Hygieia | Greek Goddess

Hygieia Greek Mythology

Hygia or Hygia (in classical Greek: Ὑγίεια), in Greek mythology, was the daughter of Asclepius and the goddess of health,[1] cleanliness and sanity (and later: the Moon). She played an important part in her father's cult. While her father was more directly associated with healing, she was associated with preventing disease and continuing good health. Her equivalent in Roman mythology was Salus.

Hygia was the subject of a local cult since at least the 7th century B.C. "Athena Hygia" was one of the titles given to Athena, as Plutarch recounts:

" A strange accident, which happened in the course of the construction [of the Parthenon], showed that the goddess was not averse to work, but was cared for and co-operated in bringing it to perfection.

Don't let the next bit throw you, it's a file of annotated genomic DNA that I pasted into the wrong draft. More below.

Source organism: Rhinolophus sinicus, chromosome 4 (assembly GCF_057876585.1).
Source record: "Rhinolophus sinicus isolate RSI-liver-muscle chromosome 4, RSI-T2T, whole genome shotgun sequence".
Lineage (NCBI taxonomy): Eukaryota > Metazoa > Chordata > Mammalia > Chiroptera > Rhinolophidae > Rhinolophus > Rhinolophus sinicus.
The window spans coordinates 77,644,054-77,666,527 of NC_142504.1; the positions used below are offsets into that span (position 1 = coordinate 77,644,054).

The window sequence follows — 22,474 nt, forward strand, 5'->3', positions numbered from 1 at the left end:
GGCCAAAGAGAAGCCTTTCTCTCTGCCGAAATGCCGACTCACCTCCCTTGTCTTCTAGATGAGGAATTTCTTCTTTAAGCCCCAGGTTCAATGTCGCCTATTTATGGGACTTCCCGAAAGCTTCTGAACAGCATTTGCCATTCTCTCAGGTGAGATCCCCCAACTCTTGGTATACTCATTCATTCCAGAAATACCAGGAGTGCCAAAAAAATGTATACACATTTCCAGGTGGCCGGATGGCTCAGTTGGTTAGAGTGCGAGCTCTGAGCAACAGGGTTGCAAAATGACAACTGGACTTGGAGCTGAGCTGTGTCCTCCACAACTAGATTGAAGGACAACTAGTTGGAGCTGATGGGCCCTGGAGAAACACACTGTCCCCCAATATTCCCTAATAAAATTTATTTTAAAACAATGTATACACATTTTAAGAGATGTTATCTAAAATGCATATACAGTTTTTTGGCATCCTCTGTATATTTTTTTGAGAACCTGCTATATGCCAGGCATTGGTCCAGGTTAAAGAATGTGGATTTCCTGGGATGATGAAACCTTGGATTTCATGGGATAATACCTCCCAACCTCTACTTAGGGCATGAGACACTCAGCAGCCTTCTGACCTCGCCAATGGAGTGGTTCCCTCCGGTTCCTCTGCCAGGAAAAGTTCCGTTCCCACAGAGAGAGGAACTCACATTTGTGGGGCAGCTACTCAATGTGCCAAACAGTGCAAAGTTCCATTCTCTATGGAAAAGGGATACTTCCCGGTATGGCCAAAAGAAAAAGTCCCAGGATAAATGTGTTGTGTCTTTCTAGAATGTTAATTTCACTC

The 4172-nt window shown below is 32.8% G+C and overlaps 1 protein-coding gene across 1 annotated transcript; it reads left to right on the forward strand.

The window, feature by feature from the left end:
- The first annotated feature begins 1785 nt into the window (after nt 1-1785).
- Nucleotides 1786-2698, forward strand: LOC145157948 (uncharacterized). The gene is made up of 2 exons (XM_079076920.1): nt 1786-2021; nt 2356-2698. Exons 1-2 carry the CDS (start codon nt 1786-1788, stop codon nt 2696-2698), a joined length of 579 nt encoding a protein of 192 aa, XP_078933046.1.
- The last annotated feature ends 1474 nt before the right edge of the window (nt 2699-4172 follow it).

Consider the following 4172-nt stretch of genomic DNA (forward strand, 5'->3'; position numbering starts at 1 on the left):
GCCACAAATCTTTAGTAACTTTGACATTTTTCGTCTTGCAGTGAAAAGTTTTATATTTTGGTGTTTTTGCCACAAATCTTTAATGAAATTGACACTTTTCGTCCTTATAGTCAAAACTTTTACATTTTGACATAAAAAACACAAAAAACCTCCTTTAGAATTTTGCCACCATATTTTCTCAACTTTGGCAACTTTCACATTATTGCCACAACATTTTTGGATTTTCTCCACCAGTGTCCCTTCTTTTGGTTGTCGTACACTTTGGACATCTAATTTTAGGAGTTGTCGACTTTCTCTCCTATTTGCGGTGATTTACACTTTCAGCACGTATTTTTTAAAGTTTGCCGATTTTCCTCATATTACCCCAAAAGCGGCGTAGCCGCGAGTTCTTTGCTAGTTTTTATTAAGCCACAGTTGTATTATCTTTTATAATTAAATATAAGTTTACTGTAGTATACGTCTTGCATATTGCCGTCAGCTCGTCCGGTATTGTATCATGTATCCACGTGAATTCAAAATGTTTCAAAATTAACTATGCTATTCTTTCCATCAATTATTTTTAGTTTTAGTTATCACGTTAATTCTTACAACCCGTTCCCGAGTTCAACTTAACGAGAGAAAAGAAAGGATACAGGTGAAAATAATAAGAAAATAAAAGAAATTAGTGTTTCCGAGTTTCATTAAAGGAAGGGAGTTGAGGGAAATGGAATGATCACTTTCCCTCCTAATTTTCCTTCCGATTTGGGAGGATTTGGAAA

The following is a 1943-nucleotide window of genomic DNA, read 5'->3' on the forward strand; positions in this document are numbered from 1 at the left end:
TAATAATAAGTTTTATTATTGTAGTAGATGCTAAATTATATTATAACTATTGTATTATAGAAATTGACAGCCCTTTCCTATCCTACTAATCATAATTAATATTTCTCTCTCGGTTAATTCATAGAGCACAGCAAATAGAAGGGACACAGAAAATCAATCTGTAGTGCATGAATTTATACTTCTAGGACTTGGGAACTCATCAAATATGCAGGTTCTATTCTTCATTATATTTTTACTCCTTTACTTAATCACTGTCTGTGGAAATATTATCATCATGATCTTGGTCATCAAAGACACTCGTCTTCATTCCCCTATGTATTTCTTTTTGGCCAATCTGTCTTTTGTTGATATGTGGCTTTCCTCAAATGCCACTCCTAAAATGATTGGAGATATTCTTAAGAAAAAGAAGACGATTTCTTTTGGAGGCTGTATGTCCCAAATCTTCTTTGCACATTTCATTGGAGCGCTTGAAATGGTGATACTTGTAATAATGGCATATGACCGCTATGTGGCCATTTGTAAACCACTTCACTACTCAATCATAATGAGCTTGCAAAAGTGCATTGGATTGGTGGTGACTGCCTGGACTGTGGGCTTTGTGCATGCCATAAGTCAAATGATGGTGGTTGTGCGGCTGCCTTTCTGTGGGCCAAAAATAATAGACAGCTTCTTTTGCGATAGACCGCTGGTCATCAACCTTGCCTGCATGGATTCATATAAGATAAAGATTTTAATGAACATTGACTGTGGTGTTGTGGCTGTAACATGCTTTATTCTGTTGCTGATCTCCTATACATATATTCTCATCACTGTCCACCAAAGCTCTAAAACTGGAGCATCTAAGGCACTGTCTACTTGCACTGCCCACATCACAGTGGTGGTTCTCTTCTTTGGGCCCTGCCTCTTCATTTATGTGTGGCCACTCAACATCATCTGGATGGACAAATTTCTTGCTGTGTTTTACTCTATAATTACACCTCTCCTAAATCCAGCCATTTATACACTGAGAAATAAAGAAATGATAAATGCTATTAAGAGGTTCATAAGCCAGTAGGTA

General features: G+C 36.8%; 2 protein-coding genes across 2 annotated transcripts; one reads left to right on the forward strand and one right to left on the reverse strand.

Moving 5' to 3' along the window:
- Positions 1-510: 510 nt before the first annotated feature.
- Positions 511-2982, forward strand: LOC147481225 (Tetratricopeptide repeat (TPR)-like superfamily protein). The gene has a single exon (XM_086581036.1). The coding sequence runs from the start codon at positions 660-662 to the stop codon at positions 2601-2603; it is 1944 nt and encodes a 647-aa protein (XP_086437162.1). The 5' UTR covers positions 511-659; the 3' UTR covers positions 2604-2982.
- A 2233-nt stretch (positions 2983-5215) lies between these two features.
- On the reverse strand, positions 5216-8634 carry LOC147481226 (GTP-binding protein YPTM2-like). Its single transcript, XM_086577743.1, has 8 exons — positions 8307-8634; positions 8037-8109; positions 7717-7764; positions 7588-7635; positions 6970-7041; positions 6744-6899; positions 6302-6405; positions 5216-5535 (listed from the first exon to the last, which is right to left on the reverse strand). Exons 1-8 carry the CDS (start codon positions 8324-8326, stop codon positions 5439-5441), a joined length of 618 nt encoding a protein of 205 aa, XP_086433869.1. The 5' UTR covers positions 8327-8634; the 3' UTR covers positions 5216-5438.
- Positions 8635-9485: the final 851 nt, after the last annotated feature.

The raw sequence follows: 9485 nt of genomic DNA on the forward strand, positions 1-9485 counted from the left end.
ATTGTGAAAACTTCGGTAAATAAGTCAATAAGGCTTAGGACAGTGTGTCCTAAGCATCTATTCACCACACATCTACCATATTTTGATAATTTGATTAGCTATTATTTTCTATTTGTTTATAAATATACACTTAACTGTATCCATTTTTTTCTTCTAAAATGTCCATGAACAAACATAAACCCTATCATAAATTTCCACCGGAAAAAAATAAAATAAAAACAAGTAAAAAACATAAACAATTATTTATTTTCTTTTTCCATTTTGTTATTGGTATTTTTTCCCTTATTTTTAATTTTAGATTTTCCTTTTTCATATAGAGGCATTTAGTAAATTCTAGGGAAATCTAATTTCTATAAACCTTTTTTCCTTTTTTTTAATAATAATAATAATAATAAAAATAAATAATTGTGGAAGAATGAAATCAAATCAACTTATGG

One of the craftsmen, the fastest worker and the most skillful of all, with a piece of his foot fell from a great height, and disposed in a miserable condition, the physicians had no hope of his cure.

When Pericles was in pain over this, the goddess [Athena] appeared to him at night in a dream, and ordered a course of treatment, which he applied in a short time and with great ease cured the man. And on this occasion it was that he set up a brass statue of Athena Hygia in the citadel near the altar, which they mentioned had been there before.

But it was Phidias who made the image of the goddess in gold, and has his name inscribed on the pedestal as her worker. "

However, the worship of Hygia as an independent goddess did not begin to be publicized until the Oracle of Delphi recognized her, and after the devastating plague on Athens in 429 and 427 B.C. and on Rome in 293 B.C. Her primary temples were in Epidaurus, Corinth, Cos and Pergamos.